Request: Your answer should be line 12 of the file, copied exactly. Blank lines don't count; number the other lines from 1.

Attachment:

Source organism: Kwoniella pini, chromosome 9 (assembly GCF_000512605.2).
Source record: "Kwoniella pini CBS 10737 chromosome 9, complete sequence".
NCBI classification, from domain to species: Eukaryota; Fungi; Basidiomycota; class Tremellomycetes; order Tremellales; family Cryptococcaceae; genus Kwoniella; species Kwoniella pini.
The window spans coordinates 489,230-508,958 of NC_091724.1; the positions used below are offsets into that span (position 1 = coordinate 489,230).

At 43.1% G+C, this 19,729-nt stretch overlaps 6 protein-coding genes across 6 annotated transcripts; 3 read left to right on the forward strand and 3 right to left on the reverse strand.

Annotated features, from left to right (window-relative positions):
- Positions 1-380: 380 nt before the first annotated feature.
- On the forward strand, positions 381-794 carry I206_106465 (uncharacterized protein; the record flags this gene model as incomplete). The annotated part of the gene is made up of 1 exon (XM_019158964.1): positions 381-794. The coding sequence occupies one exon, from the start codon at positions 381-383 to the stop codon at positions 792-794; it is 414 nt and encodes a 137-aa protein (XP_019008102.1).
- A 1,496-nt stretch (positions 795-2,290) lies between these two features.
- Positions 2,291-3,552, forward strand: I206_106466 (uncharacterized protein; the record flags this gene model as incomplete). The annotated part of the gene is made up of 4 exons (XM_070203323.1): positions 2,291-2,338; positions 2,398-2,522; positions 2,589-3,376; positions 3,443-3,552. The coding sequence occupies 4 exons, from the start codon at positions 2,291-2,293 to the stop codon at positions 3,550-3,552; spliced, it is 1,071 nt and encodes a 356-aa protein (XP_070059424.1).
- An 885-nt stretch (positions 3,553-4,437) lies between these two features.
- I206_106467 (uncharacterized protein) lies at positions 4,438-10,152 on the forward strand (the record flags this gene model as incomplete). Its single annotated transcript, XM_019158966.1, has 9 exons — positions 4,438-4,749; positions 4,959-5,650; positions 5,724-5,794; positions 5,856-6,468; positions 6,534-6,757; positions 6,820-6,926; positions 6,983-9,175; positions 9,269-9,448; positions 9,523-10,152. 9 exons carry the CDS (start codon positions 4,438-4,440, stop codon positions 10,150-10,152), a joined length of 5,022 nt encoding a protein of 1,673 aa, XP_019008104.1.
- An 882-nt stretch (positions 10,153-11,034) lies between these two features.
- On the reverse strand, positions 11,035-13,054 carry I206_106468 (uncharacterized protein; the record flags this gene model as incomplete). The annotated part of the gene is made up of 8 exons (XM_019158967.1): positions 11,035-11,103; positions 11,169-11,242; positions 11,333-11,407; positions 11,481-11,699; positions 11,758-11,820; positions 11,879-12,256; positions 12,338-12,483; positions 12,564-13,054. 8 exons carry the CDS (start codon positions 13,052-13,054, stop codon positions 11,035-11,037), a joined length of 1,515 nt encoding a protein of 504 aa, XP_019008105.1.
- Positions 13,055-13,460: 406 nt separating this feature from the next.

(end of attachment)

- I206_106467 (uncharacterized protein) lies at positions 4,438-10,152 on the forward strand (the record flags this gene model as incomplete). Its single annotated transcript, XM_019158966.1, has 9 exons — positions 4,438-4,749; positions 4,959-5,650; positions 5,724-5,794; positions 5,856-6,468; positions 6,534-6,757; positions 6,820-6,926; positions 6,983-9,175; positions 9,269-9,448; positions 9,523-10,152. 9 exons carry the CDS (start codon positions 4,438-4,440, stop codon positions 10,150-10,152), a joined length of 5,022 nt encoding a protein of 1,673 aa, XP_019008104.1.